Researchers are suggesting that changes be made to the manner in which warning labels are applied to prescription medications. It appears that current labeling practices may not result in catching the attention of the individual taking the medication, and this has resulted in a variety of medication errors.
In the first post of this two-part series, we shared the results of a study that was recently published about how to spot doctors that could be putting your health at risk. In the first post we covered the dangers of a doctor who is too ready to prescribe medications and ones that are running on a lack of sleep. Both of these behaviors can lead to misdiagnosis,medication errors and other types of malpractice.
Why do we go to the doctor when something does not feel right? We go because our health is one of the most important things in our lives and yet treatment of our ailments is one of the least understood things in our lives. Most individuals in Pennsylvania and across the nation put blind faith in their doctor's abilities. They received years of intense training so they should know what they are doing right?
Though we often hear otherwise, statistics from the administration office of Pennsylvania Courts have shown that medical malpractice lawsuits have been on the decrease. This is in part because doctors have become more assertive in addressing patient's health concerns.
We've mentioned several times how communication errors contribute greatly to medication mistakes made in prescribing and administering the drugs. Now it is believed that cell phone communications may contribute to such medication errors as well.
A recurrent problem has occurred in a Pennsylvania hospital resulting in patients being administered too much medication. Such a medication error led to two patients receiving approximately ten times more medication than was prescribed.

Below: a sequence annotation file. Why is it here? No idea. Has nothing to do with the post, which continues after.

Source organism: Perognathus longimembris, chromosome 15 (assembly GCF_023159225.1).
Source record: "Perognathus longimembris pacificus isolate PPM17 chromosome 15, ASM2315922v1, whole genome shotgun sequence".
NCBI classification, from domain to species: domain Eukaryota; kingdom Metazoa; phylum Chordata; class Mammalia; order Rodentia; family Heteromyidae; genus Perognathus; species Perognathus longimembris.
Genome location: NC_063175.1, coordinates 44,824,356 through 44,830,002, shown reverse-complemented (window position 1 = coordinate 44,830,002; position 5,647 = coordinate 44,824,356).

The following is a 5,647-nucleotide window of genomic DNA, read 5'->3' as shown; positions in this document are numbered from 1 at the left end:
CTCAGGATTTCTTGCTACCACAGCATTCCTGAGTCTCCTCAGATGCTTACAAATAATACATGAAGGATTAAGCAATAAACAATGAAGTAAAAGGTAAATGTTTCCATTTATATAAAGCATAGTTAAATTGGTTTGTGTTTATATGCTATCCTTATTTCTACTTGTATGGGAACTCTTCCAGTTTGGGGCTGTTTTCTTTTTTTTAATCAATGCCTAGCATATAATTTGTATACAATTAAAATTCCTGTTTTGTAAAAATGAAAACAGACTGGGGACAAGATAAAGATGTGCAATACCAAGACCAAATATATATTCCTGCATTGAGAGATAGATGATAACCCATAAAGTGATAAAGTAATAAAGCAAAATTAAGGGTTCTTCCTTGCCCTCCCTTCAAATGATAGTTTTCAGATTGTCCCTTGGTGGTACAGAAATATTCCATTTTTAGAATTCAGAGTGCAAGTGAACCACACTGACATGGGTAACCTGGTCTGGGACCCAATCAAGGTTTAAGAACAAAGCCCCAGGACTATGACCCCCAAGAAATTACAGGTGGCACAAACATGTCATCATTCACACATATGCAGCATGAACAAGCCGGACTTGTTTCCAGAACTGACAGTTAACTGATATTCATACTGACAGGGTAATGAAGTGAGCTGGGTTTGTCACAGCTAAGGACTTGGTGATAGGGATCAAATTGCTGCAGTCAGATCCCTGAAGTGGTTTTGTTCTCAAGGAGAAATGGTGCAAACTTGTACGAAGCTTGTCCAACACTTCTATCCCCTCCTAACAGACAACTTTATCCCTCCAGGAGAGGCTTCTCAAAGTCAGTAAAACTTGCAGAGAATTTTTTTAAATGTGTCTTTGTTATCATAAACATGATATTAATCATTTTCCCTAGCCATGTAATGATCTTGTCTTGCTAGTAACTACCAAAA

We've written before about how so many medical and medication errors occur due to miscommunications between staff members. Another important part of communication often overlooked is communication between medical staff and the patient.
Pennsylvania's United States Senator, Bob Casey, has attempted to introduce legislation that would address a perceived drug shortage in the United States as it has felt that the nation is dealing with one of the worst drug shortages in 40-years. Such a shortage can also have unanticipated consequences that have resulted in a number of medication errors throughout the nation.
Zoloft is popular among Pittsburgh doctors in treating depression. However, studies have now shown that the use of Zoloft by pregnant women is now being linked to children being born with serious heart defects. And as well as congenital heart defects, use of this medication has also been connected with other birth injuries as well.
It has long been known that there are dangers anytime a patient goes under anesthesia. However, the dangers of brain injury to patients in our Pennsylvania hospitals may be even more pronounced that previously imagined.